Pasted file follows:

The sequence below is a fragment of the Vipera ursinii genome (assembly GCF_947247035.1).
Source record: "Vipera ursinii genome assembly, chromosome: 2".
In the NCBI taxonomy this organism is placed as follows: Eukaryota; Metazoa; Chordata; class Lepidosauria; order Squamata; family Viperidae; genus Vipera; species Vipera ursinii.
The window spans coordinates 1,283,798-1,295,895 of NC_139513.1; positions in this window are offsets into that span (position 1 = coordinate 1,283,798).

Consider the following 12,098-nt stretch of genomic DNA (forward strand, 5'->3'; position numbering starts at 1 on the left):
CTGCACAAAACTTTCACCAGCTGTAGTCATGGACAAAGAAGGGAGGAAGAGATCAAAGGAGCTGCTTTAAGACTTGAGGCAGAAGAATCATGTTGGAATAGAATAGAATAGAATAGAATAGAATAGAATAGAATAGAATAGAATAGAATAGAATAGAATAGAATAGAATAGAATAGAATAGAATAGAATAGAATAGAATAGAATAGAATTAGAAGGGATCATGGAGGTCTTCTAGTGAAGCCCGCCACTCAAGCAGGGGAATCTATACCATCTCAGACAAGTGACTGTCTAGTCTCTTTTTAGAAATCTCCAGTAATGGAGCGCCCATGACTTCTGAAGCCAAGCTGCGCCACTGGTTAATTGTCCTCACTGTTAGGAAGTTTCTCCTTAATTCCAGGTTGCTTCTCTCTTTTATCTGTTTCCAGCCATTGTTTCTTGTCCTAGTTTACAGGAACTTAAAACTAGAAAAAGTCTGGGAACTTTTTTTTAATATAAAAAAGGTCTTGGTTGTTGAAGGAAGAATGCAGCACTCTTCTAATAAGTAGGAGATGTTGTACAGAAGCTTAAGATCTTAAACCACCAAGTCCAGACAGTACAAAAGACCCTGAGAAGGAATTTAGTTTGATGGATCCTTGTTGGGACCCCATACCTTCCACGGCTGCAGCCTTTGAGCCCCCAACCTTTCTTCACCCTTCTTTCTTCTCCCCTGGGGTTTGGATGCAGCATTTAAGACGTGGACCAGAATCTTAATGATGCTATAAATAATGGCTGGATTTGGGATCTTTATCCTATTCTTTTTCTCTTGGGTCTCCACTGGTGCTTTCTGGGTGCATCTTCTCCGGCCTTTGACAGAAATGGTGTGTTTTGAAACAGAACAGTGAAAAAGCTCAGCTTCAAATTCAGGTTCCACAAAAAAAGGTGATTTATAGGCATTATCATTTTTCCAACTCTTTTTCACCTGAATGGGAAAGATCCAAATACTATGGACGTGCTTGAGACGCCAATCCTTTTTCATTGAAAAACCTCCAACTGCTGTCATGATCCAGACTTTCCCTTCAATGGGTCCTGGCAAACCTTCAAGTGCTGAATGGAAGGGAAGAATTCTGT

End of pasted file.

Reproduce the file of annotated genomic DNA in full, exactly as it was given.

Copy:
The sequence below is a fragment of the Vipera ursinii genome (assembly GCF_947247035.1).
Source record: "Vipera ursinii genome assembly, chromosome: 2".
In the NCBI taxonomy this organism is placed as follows: Eukaryota; Metazoa; Chordata; class Lepidosauria; order Squamata; family Viperidae; genus Vipera; species Vipera ursinii.
The window spans coordinates 1,283,798-1,295,895 of NC_139513.1; positions in this window are offsets into that span (position 1 = coordinate 1,283,798).

Consider the following 12,098-nt stretch of genomic DNA (forward strand, 5'->3'; position numbering starts at 1 on the left):
CTGCACAAAACTTTCACCAGCTGTAGTCATGGACAAAGAAGGGAGGAAGAGATCAAAGGAGCTGCTTTAAGACTTGAGGCAGAAGAATCATGTTGGAATAGAATAGAATAGAATAGAATAGAATAGAATAGAATAGAATAGAATAGAATAGAATAGAATAGAATAGAATAGAATAGAATAGAATAGAATAGAATAGAATAGAATAGAATTAGAAGGGATCATGGAGGTCTTCTAGTGAAGCCCGCCACTCAAGCAGGGGAATCTATACCATCTCAGACAAGTGACTGTCTAGTCTCTTTTTAGAAATCTCCAGTAATGGAGCGCCCATGACTTCTGAAGCCAAGCTGCGCCACTGGTTAATTGTCCTCACTGTTAGGAAGTTTCTCCTTAATTCCAGGTTGCTTCTCTCTTTTATCTGTTTCCAGCCATTGTTTCTTGTCCTAGTTTACAGGAACTTAAAACTAGAAAAAGTCTGGGAACTTTTTTTTAATATAAAAAAGGTCTTGGTTGTTGAAGGAAGAATGCAGCACTCTTCTAATAAGTAGGAGATGTTGTACAGAAGCTTAAGATCTTAAACCACCAAGTCCAGACAGTACAAAAGACCCTGAGAAGGAATTTAGTTTGATGGATCCTTGTTGGGACCCCATACCTTCCACGGCTGCAGCCTTTGAGCCCCCAACCTTTCTTCACCCTTCTTTCTTCTCCCCTGGGGTTTGGATGCAGCATTTAAGACGTGGACCAGAATCTTAATGATGCTATAAATAATGGCTGGATTTGGGATCTTTATCCTATTCTTTTTCTCTTGGGTCTCCACTGGTGCTTTCTGGGTGCATCTTCTCCGGCCTTTGACAGAAATGGTGTGTTTTGAAACAGAACAGTGAAAAAGCTCAGCTTCAAATTCAGGTTCCACAAAAAAAGGTGATTTATAGGCATTATCATTTTTCCAACTCTTTTTCACCTGAATGGGAAAGATCCAAATACTATGGACGTGCTTGAGACGCCAATCCTTTTTCATTGAAAAACCTCCAACTGCTGTCATGATCCAGACTTTCCCTTCAATGGGTCCTGGCAAACCTTCAAGTGCTGAATGGAAGGGAAGAATTCTGT